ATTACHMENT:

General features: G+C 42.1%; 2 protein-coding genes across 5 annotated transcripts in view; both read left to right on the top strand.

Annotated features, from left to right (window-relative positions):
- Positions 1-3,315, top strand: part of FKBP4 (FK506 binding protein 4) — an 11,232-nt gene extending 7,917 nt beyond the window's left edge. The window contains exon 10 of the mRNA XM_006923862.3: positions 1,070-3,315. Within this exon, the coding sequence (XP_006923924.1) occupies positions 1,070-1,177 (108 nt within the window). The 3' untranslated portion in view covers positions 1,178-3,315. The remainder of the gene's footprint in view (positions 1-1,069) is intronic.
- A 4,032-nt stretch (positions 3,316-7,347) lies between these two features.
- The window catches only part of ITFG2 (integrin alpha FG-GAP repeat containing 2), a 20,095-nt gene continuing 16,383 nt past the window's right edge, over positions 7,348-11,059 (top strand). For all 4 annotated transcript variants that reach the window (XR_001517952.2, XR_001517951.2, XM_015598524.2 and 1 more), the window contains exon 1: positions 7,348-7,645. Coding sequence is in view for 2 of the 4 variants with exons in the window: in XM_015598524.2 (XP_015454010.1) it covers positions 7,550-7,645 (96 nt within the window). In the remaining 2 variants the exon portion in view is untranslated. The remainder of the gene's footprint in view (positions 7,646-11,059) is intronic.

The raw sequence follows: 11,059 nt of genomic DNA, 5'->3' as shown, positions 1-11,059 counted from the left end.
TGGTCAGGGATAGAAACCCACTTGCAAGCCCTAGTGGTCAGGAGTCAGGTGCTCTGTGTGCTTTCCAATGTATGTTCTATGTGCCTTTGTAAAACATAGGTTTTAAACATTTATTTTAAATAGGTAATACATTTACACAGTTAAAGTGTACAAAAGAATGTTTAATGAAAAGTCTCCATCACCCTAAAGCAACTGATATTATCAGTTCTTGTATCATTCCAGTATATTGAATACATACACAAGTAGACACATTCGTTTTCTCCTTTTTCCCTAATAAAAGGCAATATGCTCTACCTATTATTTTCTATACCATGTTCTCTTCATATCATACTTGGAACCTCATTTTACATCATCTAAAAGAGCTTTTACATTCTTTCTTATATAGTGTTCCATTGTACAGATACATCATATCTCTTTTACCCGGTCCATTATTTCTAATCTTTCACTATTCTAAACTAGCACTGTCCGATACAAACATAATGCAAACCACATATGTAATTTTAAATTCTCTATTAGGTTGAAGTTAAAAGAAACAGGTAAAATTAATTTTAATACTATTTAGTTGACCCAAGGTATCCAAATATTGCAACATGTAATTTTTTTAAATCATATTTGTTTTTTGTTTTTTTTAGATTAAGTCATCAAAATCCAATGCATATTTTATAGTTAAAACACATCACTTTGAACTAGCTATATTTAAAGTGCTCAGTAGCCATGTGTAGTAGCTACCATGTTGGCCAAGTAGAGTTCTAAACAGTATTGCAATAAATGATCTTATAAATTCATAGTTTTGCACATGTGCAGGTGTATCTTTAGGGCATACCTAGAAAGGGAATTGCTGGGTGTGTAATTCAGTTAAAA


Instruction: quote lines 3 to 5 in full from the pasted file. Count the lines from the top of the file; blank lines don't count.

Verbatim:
- Positions 1-3,315, top strand: part of FKBP4 (FK506 binding protein 4) — an 11,232-nt gene extending 7,917 nt beyond the window's left edge. The window contains exon 10 of the mRNA XM_006923862.3: positions 1,070-3,315. Within this exon, the coding sequence (XP_006923924.1) occupies positions 1,070-1,177 (108 nt within the window). The 3' untranslated portion in view covers positions 1,178-3,315. The remainder of the gene's footprint in view (positions 1-1,069) is intronic.
- A 4,032-nt stretch (positions 3,316-7,347) lies between these two features.
- The window catches only part of ITFG2 (integrin alpha FG-GAP repeat containing 2), a 20,095-nt gene continuing 16,383 nt past the window's right edge, over positions 7,348-11,059 (top strand). For all 4 annotated transcript variants that reach the window (XR_001517952.2, XR_001517951.2, XM_015598524.2 and 1 more), the window contains exon 1: positions 7,348-7,645. Coding sequence is in view for 2 of the 4 variants with exons in the window: in XM_015598524.2 (XP_015454010.1) it covers positions 7,550-7,645 (96 nt within the window). In the remaining 2 variants the exon portion in view is untranslated. The remainder of the gene's footprint in view (positions 7,646-11,059) is intronic.